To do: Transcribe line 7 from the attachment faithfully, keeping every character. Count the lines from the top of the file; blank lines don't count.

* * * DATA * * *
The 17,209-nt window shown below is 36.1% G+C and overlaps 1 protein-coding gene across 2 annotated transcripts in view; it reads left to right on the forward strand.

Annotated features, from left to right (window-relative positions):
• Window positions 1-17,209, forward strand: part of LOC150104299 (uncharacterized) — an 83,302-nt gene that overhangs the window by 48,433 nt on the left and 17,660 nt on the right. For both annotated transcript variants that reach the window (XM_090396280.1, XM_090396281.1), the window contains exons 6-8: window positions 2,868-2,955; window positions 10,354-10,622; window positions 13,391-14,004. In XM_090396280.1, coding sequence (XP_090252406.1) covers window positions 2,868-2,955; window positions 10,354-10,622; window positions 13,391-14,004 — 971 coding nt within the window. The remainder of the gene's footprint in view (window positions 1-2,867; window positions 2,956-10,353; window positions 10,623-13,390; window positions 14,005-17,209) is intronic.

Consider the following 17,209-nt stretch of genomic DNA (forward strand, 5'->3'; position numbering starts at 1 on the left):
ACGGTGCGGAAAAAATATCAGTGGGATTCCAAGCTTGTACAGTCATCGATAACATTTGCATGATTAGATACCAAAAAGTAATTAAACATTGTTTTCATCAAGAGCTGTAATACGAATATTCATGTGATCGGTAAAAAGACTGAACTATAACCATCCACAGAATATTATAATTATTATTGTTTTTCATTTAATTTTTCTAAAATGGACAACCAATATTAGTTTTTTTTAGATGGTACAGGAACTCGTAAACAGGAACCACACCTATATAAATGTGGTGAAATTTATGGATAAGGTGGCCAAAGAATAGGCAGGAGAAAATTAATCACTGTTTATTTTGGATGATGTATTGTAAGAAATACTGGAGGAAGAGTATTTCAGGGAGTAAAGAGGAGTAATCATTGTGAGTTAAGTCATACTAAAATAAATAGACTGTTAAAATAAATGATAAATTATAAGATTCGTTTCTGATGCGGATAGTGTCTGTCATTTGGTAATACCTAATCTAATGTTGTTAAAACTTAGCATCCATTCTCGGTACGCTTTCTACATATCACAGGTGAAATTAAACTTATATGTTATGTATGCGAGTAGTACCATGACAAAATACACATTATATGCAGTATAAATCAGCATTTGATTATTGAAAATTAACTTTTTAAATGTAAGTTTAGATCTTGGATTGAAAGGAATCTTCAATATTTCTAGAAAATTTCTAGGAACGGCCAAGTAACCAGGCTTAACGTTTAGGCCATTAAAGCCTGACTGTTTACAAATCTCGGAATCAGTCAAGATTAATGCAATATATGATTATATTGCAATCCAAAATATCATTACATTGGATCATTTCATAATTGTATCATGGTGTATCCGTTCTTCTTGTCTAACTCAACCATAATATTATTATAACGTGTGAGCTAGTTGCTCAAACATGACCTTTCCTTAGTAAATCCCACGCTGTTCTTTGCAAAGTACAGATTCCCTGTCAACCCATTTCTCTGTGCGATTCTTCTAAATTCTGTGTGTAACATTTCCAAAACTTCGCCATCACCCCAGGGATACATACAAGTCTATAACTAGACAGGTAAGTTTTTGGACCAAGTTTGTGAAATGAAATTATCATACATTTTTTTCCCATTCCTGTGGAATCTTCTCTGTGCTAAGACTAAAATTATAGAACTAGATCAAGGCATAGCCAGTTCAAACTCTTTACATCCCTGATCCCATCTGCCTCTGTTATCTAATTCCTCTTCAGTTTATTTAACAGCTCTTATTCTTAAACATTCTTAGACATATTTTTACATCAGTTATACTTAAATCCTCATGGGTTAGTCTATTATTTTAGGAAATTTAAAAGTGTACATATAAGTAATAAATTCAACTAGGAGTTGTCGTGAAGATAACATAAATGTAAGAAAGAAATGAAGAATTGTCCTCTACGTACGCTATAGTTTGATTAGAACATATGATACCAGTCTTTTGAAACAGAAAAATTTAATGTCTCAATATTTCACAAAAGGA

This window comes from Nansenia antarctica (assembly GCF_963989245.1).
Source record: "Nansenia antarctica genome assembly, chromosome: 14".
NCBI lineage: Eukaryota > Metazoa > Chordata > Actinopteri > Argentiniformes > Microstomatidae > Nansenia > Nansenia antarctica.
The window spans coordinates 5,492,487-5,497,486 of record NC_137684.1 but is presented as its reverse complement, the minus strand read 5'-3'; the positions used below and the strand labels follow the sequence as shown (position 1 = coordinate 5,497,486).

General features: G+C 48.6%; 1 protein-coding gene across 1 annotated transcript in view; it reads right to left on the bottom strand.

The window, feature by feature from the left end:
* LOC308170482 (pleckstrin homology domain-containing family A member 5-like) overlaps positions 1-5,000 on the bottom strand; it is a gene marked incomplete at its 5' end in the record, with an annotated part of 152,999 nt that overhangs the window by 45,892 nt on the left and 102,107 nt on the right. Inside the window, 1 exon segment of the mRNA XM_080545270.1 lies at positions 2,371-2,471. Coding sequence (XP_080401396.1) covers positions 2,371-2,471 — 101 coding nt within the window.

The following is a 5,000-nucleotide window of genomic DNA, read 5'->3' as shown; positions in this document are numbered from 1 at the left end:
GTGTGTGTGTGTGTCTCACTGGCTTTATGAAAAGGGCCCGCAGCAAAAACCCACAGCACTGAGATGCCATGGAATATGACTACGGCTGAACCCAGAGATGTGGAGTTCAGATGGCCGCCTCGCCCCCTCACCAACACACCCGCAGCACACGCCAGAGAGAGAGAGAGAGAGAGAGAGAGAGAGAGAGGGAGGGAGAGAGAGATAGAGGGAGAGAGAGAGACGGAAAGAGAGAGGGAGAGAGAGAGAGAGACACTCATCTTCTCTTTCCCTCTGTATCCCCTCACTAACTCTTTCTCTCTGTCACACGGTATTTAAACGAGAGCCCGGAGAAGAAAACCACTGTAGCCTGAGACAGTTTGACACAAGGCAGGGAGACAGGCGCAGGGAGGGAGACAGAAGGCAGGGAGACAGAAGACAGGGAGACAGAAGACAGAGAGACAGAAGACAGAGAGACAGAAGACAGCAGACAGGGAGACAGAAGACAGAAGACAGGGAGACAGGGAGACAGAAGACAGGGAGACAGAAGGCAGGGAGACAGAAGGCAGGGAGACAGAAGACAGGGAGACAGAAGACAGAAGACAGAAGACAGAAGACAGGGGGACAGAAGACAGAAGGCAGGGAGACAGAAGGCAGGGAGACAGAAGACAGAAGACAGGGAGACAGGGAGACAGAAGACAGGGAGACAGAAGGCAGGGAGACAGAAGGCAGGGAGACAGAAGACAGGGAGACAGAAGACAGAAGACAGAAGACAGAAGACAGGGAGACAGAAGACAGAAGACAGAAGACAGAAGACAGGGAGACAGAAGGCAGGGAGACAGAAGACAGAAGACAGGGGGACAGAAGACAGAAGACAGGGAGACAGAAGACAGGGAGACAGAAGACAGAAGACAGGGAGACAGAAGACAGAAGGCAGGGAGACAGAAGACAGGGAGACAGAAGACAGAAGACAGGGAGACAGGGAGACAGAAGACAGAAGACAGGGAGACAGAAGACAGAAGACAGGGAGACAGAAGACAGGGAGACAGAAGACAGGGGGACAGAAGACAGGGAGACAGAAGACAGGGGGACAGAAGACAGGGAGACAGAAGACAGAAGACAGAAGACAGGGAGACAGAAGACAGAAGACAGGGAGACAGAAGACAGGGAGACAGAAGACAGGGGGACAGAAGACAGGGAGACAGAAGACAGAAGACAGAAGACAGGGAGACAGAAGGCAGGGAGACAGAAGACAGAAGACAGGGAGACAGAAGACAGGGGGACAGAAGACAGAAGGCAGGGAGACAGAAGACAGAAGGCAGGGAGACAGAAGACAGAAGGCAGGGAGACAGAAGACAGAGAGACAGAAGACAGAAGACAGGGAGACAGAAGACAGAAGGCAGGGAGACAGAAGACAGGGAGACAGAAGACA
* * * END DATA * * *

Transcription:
Source record: "Nansenia antarctica genome assembly, chromosome: 14".